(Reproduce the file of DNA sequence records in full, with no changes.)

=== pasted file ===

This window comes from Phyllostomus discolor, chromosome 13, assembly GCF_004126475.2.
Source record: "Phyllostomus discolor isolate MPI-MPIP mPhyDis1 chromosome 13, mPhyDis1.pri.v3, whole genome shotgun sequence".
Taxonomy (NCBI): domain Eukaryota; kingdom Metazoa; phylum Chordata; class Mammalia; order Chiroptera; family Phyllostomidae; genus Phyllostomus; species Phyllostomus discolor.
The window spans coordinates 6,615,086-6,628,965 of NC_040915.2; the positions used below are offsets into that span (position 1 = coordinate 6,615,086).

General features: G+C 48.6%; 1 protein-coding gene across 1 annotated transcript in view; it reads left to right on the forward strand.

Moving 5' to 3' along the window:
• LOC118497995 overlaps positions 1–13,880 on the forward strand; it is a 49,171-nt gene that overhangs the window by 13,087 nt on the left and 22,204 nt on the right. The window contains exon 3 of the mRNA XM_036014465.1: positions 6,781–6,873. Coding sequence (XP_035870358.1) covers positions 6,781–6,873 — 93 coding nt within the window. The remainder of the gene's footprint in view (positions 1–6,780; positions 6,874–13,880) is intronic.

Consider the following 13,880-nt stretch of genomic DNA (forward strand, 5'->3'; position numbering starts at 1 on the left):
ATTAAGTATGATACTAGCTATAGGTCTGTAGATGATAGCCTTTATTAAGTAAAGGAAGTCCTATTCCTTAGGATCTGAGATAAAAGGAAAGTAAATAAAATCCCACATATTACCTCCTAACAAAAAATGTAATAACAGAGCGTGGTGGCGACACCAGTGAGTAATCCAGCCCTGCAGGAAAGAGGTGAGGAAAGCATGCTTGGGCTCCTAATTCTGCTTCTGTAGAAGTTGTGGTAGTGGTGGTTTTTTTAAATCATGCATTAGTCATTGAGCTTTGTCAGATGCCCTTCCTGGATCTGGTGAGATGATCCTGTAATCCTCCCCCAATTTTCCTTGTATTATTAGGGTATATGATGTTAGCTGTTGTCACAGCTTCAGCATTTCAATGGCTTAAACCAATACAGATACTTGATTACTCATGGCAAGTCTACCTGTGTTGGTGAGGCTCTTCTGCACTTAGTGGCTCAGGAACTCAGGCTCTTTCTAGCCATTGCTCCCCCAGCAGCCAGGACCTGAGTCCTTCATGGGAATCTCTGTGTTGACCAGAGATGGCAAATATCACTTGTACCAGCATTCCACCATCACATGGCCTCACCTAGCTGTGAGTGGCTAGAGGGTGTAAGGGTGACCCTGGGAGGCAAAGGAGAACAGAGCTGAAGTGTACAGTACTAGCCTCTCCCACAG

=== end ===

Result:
This window comes from Phyllostomus discolor, chromosome 13, assembly GCF_004126475.2.
Source record: "Phyllostomus discolor isolate MPI-MPIP mPhyDis1 chromosome 13, mPhyDis1.pri.v3, whole genome shotgun sequence".
Taxonomy (NCBI): domain Eukaryota; kingdom Metazoa; phylum Chordata; class Mammalia; order Chiroptera; family Phyllostomidae; genus Phyllostomus; species Phyllostomus discolor.
The window spans coordinates 6,615,086-6,628,965 of NC_040915.2; the positions used below are offsets into that span (position 1 = coordinate 6,615,086).

General features: G+C 48.6%; 1 protein-coding gene across 1 annotated transcript in view; it reads left to right on the forward strand.

Moving 5' to 3' along the window:
• LOC118497995 overlaps positions 1–13,880 on the forward strand; it is a 49,171-nt gene that overhangs the window by 13,087 nt on the left and 22,204 nt on the right. The window contains exon 3 of the mRNA XM_036014465.1: positions 6,781–6,873. Coding sequence (XP_035870358.1) covers positions 6,781–6,873 — 93 coding nt within the window. The remainder of the gene's footprint in view (positions 1–6,780; positions 6,874–13,880) is intronic.

Consider the following 13,880-nt stretch of genomic DNA (forward strand, 5'->3'; position numbering starts at 1 on the left):
ATTAAGTATGATACTAGCTATAGGTCTGTAGATGATAGCCTTTATTAAGTAAAGGAAGTCCTATTCCTTAGGATCTGAGATAAAAGGAAAGTAAATAAAATCCCACATATTACCTCCTAACAAAAAATGTAATAACAGAGCGTGGTGGCGACACCAGTGAGTAATCCAGCCCTGCAGGAAAGAGGTGAGGAAAGCATGCTTGGGCTCCTAATTCTGCTTCTGTAGAAGTTGTGGTAGTGGTGGTTTTTTTAAATCATGCATTAGTCATTGAGCTTTGTCAGATGCCCTTCCTGGATCTGGTGAGATGATCCTGTAATCCTCCCCCAATTTTCCTTGTATTATTAGGGTATATGATGTTAGCTGTTGTCACAGCTTCAGCATTTCAATGGCTTAAACCAATACAGATACTTGATTACTCATGGCAAGTCTACCTGTGTTGGTGAGGCTCTTCTGCACTTAGTGGCTCAGGAACTCAGGCTCTTTCTAGCCATTGCTCCCCCAGCAGCCAGGACCTGAGTCCTTCATGGGAATCTCTGTGTTGACCAGAGATGGCAAATATCACTTGTACCAGCATTCCACCATCACATGGCCTCACCTAGCTGTGAGTGGCTAGAGGGTGTAAGGGTGACCCTGGGAGGCAAAGGAGAACAGAGCTGAAGTGTACAGTACTAGCCTCTCCCACAG